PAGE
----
This part of the state features a magical land covered by towering hills and scenic valleys intersecting Minnesota prairie to the west and hardwood forest to the east. This is what you will find when you take an RV vacation to Glacial Lakes State Park. This park preserves some of the last renaming remnants of the state's rolling prairie. You will still find bluestem, prairie clove, and wolfberry lining the rolling hills. Stretching for 2,423 acres, the park is characterized by lakes, ponds, and marshes which resulted from glaciers that extensively inhabited the area over 10,000 years ago during the late glacial period. RVers, picnickers, and campers will love the diverse landscape and flora.
Located in western Minnesota, Glacial Lakes State Park is home to plenty of wildlife. In the oak forest, you will find squirrels, beavers, and raccoons. The park allows seasonal hunting of deer. The park is a habitat for over 100 species of birds. Along the shoreline, you will find ducks and waterfowl while in prairie hills you can identify sparrows and bald eagles. Nesting in the oak trees is a variety of warbler species, woodpeckers, and owls.
For picnickers, there is a deck overlooking the beautiful Signalness Lake. There are many interpretive programs and naturalist programs held at the park’s council ring suitable for all ages. Whether you love hiking, winter activities, or backpacking you will have plenty to see and do in Glacial Lakes State Park. In absence of light pollution and human traffic, stargazers will love watching stars deep in this remote region.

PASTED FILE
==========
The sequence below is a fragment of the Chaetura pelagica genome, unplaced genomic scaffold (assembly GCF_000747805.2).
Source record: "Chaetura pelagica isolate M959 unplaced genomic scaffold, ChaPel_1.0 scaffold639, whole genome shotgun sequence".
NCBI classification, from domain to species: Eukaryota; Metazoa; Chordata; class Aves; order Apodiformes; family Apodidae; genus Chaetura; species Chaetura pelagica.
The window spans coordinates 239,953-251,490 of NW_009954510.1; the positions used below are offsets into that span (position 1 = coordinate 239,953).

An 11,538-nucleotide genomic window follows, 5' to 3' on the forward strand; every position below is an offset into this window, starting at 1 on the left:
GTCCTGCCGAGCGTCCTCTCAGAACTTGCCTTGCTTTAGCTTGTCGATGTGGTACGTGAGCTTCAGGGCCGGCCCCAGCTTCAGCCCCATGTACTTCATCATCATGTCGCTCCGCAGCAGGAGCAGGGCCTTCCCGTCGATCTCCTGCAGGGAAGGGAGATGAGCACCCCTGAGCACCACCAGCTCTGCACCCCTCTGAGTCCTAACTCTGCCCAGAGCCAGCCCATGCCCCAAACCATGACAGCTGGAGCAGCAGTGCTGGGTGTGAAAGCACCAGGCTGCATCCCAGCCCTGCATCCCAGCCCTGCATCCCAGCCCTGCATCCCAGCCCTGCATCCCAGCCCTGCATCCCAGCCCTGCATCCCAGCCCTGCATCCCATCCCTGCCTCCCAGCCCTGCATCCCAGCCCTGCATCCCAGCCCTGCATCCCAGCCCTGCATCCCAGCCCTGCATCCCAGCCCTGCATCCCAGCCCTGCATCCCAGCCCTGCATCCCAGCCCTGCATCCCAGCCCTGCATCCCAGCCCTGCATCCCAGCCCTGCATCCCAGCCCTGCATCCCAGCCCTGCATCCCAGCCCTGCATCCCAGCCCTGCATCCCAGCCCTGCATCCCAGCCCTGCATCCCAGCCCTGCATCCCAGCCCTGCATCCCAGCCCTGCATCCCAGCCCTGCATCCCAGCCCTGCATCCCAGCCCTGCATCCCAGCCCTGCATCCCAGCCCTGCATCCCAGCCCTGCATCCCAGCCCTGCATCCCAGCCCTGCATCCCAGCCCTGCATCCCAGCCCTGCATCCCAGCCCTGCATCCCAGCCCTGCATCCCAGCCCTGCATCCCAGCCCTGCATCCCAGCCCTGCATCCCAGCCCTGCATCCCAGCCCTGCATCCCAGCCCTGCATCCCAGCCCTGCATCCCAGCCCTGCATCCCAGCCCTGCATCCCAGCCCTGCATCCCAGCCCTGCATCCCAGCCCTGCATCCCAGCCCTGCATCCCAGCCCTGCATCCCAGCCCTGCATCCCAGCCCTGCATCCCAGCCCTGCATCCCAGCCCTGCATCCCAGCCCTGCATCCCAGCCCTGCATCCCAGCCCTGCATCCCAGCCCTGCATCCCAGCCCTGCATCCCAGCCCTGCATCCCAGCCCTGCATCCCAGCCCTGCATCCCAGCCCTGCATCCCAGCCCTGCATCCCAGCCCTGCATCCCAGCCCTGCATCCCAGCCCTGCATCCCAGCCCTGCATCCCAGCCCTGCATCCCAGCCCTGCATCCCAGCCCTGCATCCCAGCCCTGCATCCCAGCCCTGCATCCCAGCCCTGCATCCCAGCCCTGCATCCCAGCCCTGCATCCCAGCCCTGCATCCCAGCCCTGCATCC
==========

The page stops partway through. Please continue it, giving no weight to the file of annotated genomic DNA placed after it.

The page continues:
Rising at an elevation of 1,352 feet there are many overlooks to watch the attraction of the park from. From these overlooks guests can clearly see the park's wetlands, Kettle Lake, and the widespread prairie. From the Prairie Highpoint you can see the oak forest, hills, and plains. A hike to the Highest Elevation Overlook is the most rewarding as it exposes the ambiance of the whole park from the forests, prairies, glacial lakes, and the hills below.
Just five miles from Starbuck along Highway 12, it is easy to get to Glacial Lakes State Park. The roads within the park are in good condition and easy to access on foot and by vehicle. Some facilities such as the hike-in sites require water access. Some amenities are seasonally closed, such as the bathroom, showers, dump station, and park’s office. You can park at your campsite or in the overflow lot located at each campground. If you are just visiting for the day you will find parking at the Day Use Area just past the park entrance near the boat launch.
Glacial Lakes State Park boasts of two pet-friendly campgrounds with 41 campsites to accommodate RVs, trailers, and tents. Reservation can be made from one day to one year in advance. However, some sites are dedicated to walk-in campers. Some cabins are handicap accessible.
The Oakridge Campground features 18 sites that are perfect for RV campers. If you are looking for peace and quiet in the serenity of nature, this is a prime spot since most sites are secluded and shaded by majestic, giant oak trees. Amenities in this area include vault toilets, picnic tables, and potable drinking water. Campers in this area use shower buildings from the main campground. While the recommended maximum vehicle length is 45 feet, some sites have longer pads that may accommodate larger RVs up to 68 feet in length. Although, if you have a larger rig it is recommended that you check with the park staff before booking your site. This campground is open from April to October.
The pet-friendly Lower Campground is the main campground and features a total of 19 campsites, including 14 with electric hookup sites. Featured amenities include flush toilets, hot showers, and dump station. These sites are located on gravel pads so you might have to level your rig. However, you will be greeted by the comforting shade of oak trees during your stay, as well as a picnic table and fire ring right at your site. The largest sites can accommodate a trailer or RV up to 45 feet long. This campground is open from April to October.